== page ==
Role: UX Researcher & Designer
Company: Completed project as a portfolio piece during my 3 month UX/UI Design Bootcamp at BrainStation.
Timeline: Two weeks to design the app from initial research to final screens.
Design Tool: Figma
What problems are people facing?
I wanted to design a product that was timely and relevant. I thought to myself what problems are people facing today?
After speaking with friends, coworkers, and family I noticed a trend of feeling chronically stressed.
How might we solve the problem?
The design process I followed to find a solution.
How are people feeling?
To understand the topic of stress better, I gained quantitative data on how people were generally feeling.
Speak to the right people
I recruited four friends who felt stressed in the past 30 days.
To look at Gen Z and Millennials as a whole, I recruited participants ranging from ages 20 to 35 and in different life stages from a college student to a product manager.
Learn about the users
Contextual Inquiry Interviews
Gathering qualitative data I probed users with the WHY questions … why do you feel stressed …. How did you relieve stress in the past…. Why do you relieve stress that way?
Empathize with the user
To represent the research I’ve done thus far, and manage project time constraints I narrowed it down to one persona.
Kyra is a 27-year-old sales professional living in Santa Monica, CA. She spends a lot of time online and her favorite brands are Apple and Sweet Green. Kyra feels stressed about her future and needs direction and support to become more self-aware.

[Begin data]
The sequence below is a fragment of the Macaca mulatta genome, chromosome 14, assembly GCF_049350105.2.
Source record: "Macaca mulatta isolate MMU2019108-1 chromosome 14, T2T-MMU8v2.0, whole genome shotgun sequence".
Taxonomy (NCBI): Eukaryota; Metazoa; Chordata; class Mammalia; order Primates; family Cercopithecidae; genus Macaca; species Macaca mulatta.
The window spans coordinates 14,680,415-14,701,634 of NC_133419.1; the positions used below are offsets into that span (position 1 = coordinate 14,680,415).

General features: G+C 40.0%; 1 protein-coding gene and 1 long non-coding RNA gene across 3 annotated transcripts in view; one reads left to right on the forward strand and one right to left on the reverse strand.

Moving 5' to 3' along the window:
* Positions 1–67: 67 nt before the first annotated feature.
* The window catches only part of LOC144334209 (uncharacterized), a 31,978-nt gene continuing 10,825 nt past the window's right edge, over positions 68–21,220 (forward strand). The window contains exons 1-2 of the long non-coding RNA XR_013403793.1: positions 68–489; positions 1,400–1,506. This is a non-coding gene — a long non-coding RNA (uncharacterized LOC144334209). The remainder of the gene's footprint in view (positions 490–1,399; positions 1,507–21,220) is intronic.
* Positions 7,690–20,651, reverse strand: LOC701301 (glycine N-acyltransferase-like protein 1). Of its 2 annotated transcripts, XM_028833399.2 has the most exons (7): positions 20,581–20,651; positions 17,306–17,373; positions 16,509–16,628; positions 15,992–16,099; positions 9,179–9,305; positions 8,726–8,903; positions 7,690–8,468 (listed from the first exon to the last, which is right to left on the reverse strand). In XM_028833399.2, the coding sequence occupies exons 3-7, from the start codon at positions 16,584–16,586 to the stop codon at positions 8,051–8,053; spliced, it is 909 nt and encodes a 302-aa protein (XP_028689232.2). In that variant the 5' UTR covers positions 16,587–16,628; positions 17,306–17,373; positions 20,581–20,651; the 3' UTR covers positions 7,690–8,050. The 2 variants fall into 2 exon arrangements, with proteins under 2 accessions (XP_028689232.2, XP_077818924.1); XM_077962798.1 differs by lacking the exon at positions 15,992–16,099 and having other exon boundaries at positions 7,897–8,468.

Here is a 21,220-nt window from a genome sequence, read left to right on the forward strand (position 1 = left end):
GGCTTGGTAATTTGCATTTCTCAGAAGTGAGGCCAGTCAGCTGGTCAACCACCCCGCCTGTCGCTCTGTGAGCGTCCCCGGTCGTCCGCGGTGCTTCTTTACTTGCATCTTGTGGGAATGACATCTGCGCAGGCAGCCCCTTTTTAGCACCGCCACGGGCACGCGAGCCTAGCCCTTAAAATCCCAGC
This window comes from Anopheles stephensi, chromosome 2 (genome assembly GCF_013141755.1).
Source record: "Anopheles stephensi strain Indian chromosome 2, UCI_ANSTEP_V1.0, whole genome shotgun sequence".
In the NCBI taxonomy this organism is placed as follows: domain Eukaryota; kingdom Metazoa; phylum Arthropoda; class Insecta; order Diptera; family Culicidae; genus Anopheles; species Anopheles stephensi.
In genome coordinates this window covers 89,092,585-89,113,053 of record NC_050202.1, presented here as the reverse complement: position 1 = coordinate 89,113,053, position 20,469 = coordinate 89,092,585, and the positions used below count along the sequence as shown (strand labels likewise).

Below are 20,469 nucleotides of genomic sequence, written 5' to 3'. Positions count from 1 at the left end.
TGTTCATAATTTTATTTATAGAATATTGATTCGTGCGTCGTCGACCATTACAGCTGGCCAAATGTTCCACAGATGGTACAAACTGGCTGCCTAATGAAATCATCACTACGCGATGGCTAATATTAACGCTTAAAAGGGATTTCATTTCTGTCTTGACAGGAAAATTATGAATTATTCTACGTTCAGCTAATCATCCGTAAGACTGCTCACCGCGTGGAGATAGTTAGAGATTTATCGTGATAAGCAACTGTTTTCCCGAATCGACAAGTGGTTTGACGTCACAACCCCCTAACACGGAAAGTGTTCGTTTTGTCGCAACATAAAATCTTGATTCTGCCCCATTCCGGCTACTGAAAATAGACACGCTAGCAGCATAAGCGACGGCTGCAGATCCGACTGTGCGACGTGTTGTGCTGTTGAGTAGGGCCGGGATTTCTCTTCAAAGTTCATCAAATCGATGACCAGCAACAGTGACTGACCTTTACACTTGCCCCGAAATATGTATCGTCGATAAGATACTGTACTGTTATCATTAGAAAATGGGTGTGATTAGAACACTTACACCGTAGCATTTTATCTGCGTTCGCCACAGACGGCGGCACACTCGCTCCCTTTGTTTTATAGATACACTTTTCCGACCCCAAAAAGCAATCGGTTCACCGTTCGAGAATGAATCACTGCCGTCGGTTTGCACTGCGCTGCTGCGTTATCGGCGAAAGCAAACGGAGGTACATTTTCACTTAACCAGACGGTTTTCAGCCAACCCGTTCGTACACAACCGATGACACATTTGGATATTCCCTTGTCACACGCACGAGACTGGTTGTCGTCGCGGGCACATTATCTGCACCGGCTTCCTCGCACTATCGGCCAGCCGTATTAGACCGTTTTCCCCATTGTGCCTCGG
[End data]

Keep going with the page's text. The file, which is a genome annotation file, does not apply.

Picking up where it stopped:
Explore the seed of writing
I further explored the seed of writing helping relieve stress and compared the four most popular journals to see what worked and could be improved.
• Day One + Notes have a significant market share, but the blank page format doesn't guide my user's writing efforts or motivate them to continue writing.
• Penzu had a similar format to Day One and Notes but a desktop limitation.
• Happiness Journal had guided writing, but it felt too generic and not catered enough to specific pain points.
Step into the user's shoes
(Present) User Journey Map
I mapped out Kyra’s current journaling experience across all touch-points. By putting myself in Kyra’s shoes, I came up with a few opportunities to help prevent her negative experiences.
Visualize a positive experience
(Future) User Journey Map
I thought about what I wanted Kyra to feel when using my journaling product. I wanted her to continue feeling excited about writing because of the value it’s providing her. And then, of course, tell all her friends to download the app.
Identify key user problems
How Might We (HMW) Questions
I created How Might We Questions to stay focused on building solutions to the most significant user pain points.
Define product features
Then using those pain points, I brainstormed feature ideas to help solve the problem.
Focus on the business objectives
My work has been user-focused, but it’s also important not to lose sight of the business objectives.
I wanted to make sure the user goals aligned with the business goals, such as keeping users engaged and creating an experience differentiated from its competitors.
Reevaluate the vision
After doing all of this research, I took a step back to reevaluate the product vision. I noticed it had changed from a journaling app to help users write to a self-discovery tool to relieve stress through writing and reflection.
Prioritize competing features
For the sake of time, I prioritized features that would help the user learn more about themselves and continue writing.
Visualize the app structure
Before designing, I wanted to visualize the app's architecture.